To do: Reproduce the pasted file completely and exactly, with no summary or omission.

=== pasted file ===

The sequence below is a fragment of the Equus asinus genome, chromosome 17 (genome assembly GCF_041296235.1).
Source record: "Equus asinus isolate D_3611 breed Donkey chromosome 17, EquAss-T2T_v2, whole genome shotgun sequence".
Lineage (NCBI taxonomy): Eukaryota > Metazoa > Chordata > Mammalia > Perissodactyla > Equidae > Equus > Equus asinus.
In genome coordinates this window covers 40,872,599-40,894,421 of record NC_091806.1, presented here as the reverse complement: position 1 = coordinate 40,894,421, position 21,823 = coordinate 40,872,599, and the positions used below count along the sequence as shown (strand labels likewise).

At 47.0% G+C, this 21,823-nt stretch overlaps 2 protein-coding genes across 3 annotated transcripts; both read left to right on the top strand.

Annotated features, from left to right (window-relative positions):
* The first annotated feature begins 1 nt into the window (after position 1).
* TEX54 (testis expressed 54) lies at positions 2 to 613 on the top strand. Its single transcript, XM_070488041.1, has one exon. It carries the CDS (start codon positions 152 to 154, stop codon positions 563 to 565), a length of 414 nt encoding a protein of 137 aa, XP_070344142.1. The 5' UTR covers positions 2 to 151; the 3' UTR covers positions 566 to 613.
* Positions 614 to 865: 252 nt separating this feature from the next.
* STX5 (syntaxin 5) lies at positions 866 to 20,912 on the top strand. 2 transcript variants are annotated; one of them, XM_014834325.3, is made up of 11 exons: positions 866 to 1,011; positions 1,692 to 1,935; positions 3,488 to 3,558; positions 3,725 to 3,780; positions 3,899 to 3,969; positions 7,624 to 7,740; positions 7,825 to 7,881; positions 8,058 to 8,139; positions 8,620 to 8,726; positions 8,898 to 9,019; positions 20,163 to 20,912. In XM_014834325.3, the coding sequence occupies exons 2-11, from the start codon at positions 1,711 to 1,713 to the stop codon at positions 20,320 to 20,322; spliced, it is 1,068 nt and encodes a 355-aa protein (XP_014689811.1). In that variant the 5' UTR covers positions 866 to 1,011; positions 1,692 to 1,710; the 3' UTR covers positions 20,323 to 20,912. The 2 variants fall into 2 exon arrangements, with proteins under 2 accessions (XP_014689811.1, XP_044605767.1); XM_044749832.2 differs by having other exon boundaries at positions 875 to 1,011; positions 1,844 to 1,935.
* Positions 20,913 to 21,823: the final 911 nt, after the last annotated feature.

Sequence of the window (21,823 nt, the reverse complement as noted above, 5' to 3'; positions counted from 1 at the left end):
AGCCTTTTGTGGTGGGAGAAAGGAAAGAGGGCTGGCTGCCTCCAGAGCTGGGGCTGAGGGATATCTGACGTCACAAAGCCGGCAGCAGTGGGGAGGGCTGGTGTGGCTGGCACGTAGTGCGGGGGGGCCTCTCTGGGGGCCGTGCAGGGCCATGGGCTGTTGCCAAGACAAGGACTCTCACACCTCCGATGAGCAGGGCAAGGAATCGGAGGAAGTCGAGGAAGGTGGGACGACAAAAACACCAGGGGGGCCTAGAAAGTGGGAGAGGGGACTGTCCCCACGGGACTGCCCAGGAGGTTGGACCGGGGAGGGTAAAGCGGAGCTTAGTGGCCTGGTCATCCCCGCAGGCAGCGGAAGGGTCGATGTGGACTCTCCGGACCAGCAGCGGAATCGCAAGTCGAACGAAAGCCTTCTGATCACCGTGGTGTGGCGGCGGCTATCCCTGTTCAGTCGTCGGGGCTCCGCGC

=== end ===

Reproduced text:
The sequence below is a fragment of the Equus asinus genome, chromosome 17 (genome assembly GCF_041296235.1).
Source record: "Equus asinus isolate D_3611 breed Donkey chromosome 17, EquAss-T2T_v2, whole genome shotgun sequence".
Lineage (NCBI taxonomy): Eukaryota > Metazoa > Chordata > Mammalia > Perissodactyla > Equidae > Equus > Equus asinus.
In genome coordinates this window covers 40,872,599-40,894,421 of record NC_091806.1, presented here as the reverse complement: position 1 = coordinate 40,894,421, position 21,823 = coordinate 40,872,599, and the positions used below count along the sequence as shown (strand labels likewise).

At 47.0% G+C, this 21,823-nt stretch overlaps 2 protein-coding genes across 3 annotated transcripts; both read left to right on the top strand.

Annotated features, from left to right (window-relative positions):
* The first annotated feature begins 1 nt into the window (after position 1).
* TEX54 (testis expressed 54) lies at positions 2 to 613 on the top strand. Its single transcript, XM_070488041.1, has one exon. It carries the CDS (start codon positions 152 to 154, stop codon positions 563 to 565), a length of 414 nt encoding a protein of 137 aa, XP_070344142.1. The 5' UTR covers positions 2 to 151; the 3' UTR covers positions 566 to 613.
* Positions 614 to 865: 252 nt separating this feature from the next.
* STX5 (syntaxin 5) lies at positions 866 to 20,912 on the top strand. 2 transcript variants are annotated; one of them, XM_014834325.3, is made up of 11 exons: positions 866 to 1,011; positions 1,692 to 1,935; positions 3,488 to 3,558; positions 3,725 to 3,780; positions 3,899 to 3,969; positions 7,624 to 7,740; positions 7,825 to 7,881; positions 8,058 to 8,139; positions 8,620 to 8,726; positions 8,898 to 9,019; positions 20,163 to 20,912. In XM_014834325.3, the coding sequence occupies exons 2-11, from the start codon at positions 1,711 to 1,713 to the stop codon at positions 20,320 to 20,322; spliced, it is 1,068 nt and encodes a 355-aa protein (XP_014689811.1). In that variant the 5' UTR covers positions 866 to 1,011; positions 1,692 to 1,710; the 3' UTR covers positions 20,323 to 20,912. The 2 variants fall into 2 exon arrangements, with proteins under 2 accessions (XP_014689811.1, XP_044605767.1); XM_044749832.2 differs by having other exon boundaries at positions 875 to 1,011; positions 1,844 to 1,935.
* Positions 20,913 to 21,823: the final 911 nt, after the last annotated feature.

Sequence of the window (21,823 nt, the reverse complement as noted above, 5' to 3'; positions counted from 1 at the left end):
AGCCTTTTGTGGTGGGAGAAAGGAAAGAGGGCTGGCTGCCTCCAGAGCTGGGGCTGAGGGATATCTGACGTCACAAAGCCGGCAGCAGTGGGGAGGGCTGGTGTGGCTGGCACGTAGTGCGGGGGGGCCTCTCTGGGGGCCGTGCAGGGCCATGGGCTGTTGCCAAGACAAGGACTCTCACACCTCCGATGAGCAGGGCAAGGAATCGGAGGAAGTCGAGGAAGGTGGGACGACAAAAACACCAGGGGGGCCTAGAAAGTGGGAGAGGGGACTGTCCCCACGGGACTGCCCAGGAGGTTGGACCGGGGAGGGTAAAGCGGAGCTTAGTGGCCTGGTCATCCCCGCAGGCAGCGGAAGGGTCGATGTGGACTCTCCGGACCAGCAGCGGAATCGCAAGTCGAACGAAAGCCTTCTGATCACCGTGGTGTGGCGGCGGCTATCCCTGTTCAGTCGTCGGGGCTCCGCGC